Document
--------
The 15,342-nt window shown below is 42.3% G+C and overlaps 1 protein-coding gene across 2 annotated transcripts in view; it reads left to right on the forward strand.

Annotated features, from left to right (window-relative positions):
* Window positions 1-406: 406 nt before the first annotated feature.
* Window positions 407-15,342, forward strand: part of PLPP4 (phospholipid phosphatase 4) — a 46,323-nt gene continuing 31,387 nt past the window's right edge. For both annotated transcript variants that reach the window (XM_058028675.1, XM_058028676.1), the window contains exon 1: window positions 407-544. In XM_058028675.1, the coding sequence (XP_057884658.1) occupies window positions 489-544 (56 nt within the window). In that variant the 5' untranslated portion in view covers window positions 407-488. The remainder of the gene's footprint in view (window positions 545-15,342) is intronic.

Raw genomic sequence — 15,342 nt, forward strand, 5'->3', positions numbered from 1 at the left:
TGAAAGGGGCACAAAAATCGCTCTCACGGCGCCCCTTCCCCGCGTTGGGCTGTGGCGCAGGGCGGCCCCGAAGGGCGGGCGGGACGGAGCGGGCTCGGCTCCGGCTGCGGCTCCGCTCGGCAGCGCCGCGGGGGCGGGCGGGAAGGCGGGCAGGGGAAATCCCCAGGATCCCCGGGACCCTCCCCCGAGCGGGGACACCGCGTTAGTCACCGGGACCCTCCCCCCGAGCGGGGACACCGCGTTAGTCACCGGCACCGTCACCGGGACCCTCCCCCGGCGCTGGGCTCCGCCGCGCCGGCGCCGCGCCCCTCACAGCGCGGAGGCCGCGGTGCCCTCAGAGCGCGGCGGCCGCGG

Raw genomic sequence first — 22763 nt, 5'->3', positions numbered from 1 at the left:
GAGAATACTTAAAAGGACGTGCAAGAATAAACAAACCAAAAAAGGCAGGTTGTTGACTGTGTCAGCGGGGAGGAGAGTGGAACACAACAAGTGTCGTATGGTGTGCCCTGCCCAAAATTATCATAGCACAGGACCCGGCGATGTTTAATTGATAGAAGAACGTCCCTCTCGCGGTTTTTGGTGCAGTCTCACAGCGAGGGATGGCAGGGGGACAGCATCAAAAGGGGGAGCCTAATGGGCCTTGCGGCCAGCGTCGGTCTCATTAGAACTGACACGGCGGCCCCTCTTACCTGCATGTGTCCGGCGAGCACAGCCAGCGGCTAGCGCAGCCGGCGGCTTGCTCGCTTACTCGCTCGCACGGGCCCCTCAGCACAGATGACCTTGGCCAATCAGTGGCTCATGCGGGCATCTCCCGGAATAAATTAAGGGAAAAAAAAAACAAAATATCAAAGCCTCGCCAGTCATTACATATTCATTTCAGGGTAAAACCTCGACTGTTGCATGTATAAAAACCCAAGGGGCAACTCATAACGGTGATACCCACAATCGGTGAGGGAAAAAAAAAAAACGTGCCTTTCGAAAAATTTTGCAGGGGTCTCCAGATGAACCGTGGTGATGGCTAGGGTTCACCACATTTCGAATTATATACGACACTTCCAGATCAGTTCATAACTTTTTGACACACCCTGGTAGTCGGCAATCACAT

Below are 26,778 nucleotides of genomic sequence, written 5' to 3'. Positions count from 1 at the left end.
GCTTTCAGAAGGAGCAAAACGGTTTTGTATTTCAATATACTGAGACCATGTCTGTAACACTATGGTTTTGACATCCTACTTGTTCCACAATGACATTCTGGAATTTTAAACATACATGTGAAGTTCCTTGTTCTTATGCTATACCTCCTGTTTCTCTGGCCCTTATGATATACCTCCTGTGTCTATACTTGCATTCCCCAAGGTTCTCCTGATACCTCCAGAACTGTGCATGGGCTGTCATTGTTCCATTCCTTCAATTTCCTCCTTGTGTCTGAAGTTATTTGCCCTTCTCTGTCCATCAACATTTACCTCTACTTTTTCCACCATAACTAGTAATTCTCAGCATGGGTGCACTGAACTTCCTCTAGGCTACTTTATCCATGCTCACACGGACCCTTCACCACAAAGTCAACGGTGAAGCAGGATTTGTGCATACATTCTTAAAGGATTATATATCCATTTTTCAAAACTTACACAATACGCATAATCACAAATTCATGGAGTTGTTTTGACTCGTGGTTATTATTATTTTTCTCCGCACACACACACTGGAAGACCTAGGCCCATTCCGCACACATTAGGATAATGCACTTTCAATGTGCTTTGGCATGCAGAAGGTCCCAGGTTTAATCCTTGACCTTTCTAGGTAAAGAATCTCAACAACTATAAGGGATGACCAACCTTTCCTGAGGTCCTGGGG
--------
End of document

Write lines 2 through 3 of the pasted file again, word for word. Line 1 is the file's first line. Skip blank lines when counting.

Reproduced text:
Annotated features, from left to right (window-relative positions):
* Window positions 1-406: 406 nt before the first annotated feature.